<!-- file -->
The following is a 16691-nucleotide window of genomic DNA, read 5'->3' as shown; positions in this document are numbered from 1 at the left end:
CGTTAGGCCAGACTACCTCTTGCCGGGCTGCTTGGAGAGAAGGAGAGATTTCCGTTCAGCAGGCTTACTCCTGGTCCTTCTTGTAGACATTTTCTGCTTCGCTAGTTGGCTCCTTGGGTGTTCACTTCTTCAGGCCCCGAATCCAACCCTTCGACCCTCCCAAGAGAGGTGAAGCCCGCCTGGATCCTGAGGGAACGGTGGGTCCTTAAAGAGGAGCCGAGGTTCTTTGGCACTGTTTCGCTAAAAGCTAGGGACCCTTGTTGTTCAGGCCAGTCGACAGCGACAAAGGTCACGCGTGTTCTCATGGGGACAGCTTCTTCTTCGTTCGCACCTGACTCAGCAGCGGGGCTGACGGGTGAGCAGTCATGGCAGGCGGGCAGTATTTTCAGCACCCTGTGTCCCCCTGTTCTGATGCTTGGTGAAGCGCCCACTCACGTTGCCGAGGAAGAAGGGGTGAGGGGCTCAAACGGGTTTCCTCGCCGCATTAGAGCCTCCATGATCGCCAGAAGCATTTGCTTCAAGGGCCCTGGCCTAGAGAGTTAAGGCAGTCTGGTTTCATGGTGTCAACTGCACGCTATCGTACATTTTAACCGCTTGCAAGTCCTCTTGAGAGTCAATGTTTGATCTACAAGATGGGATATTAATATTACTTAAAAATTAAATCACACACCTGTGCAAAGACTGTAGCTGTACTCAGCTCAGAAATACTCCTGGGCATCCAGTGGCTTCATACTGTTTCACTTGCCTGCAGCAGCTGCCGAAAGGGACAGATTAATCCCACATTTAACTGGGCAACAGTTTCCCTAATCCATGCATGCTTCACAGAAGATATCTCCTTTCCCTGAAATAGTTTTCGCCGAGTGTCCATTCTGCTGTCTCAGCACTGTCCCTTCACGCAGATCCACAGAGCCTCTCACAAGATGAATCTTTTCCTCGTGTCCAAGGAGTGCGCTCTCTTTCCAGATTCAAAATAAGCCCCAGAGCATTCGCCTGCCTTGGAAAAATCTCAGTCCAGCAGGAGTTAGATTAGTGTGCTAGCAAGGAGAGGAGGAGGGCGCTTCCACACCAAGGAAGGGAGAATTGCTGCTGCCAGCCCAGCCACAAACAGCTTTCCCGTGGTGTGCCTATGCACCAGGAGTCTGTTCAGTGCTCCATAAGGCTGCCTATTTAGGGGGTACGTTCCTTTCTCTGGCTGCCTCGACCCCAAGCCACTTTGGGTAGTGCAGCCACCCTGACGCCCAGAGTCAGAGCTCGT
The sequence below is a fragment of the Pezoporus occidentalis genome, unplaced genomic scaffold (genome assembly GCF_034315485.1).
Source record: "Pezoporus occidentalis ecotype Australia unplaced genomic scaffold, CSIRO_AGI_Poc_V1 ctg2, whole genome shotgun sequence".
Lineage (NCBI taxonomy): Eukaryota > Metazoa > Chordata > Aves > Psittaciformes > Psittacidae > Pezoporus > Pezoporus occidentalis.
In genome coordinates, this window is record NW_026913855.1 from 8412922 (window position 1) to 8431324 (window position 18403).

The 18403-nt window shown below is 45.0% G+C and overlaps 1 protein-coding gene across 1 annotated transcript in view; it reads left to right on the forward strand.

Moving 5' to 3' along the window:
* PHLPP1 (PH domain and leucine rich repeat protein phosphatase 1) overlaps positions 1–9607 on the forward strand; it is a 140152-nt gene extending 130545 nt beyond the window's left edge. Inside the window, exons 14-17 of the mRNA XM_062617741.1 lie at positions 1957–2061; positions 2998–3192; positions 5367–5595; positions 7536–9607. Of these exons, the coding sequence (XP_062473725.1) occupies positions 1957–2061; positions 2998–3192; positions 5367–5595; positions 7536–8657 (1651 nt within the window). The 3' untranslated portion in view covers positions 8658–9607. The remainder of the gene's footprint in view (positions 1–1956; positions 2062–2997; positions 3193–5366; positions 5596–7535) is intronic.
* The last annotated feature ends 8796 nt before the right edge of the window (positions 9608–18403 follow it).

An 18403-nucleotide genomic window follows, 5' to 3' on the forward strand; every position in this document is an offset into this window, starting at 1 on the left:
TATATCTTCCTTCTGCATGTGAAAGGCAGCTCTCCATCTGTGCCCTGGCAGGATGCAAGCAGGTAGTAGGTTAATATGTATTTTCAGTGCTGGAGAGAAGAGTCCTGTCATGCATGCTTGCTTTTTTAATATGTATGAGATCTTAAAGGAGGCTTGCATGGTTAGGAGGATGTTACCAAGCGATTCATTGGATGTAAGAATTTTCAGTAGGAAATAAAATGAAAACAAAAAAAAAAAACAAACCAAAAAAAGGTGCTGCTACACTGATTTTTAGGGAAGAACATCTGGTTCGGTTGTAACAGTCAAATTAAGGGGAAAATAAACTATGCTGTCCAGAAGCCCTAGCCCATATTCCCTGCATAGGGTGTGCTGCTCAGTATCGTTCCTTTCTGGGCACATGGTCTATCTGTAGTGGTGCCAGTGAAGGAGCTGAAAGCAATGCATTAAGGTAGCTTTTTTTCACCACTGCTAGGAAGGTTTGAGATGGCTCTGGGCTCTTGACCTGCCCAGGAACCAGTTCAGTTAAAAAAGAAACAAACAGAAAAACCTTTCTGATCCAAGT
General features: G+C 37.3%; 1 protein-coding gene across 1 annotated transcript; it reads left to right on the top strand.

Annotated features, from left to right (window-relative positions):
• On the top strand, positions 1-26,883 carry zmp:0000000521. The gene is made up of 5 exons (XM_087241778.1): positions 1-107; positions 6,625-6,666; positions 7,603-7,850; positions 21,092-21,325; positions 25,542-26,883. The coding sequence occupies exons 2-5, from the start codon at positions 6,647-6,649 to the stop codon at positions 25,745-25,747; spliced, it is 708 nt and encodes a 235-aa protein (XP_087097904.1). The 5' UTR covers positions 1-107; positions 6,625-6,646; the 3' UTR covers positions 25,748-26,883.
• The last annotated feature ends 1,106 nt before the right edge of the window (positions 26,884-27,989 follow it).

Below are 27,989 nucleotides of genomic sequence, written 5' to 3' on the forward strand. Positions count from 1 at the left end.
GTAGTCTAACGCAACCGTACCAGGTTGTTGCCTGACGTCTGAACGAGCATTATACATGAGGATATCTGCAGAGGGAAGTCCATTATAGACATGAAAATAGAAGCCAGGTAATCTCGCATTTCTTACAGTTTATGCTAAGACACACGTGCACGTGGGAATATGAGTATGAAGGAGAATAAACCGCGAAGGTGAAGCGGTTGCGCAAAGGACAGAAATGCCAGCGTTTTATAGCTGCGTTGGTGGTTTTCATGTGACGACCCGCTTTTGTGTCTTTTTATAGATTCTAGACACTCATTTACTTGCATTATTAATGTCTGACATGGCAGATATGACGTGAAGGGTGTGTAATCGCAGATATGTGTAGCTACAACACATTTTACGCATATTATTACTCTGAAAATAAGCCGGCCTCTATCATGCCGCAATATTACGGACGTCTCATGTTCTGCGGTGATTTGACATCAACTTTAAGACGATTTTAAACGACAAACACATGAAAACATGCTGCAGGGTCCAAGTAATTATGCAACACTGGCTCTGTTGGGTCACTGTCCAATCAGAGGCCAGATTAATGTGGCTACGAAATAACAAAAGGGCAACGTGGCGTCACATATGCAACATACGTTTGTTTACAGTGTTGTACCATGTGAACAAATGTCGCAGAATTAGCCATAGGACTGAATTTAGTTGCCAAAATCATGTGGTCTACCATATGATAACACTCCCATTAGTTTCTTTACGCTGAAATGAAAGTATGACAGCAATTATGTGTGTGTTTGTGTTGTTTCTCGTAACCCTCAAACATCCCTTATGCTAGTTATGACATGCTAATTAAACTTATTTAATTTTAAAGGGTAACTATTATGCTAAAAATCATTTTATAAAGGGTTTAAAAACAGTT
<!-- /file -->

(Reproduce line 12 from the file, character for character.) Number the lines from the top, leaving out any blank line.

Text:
TATATCTTCCTTCTGCATGTGAAAGGCAGCTCTCCATCTGTGCCCTGGCAGGATGCAAGCAGGTAGTAGGTTAATATGTATTTTCAGTGCTGGAGAGAAGAGTCCTGTCATGCATGCTTGCTTTTTTAATATGTATGAGATCTTAAAGGAGGCTTGCATGGTTAGGAGGATGTTACCAAGCGATTCATTGGATGTAAGAATTTTCAGTAGGAAATAAAATGAAAACAAAAAAAAAAAACAAACCAAAAAAAGGTGCTGCTACACTGATTTTTAGGGAAGAACATCTGGTTCGGTTGTAACAGTCAAATTAAGGGGAAAATAAACTATGCTGTCCAGAAGCCCTAGCCCATATTCCCTGCATAGGGTGTGCTGCTCAGTATCGTTCCTTTCTGGGCACATGGTCTATCTGTAGTGGTGCCAGTGAAGGAGCTGAAAGCAATGCATTAAGGTAGCTTTTTTTCACCACTGCTAGGAAGGTTTGAGATGGCTCTGGGCTCTTGACCTGCCCAGGAACCAGTTCAGTTAAAAAAGAAACAAACAGAAAAACCTTTCTGATCCAAGT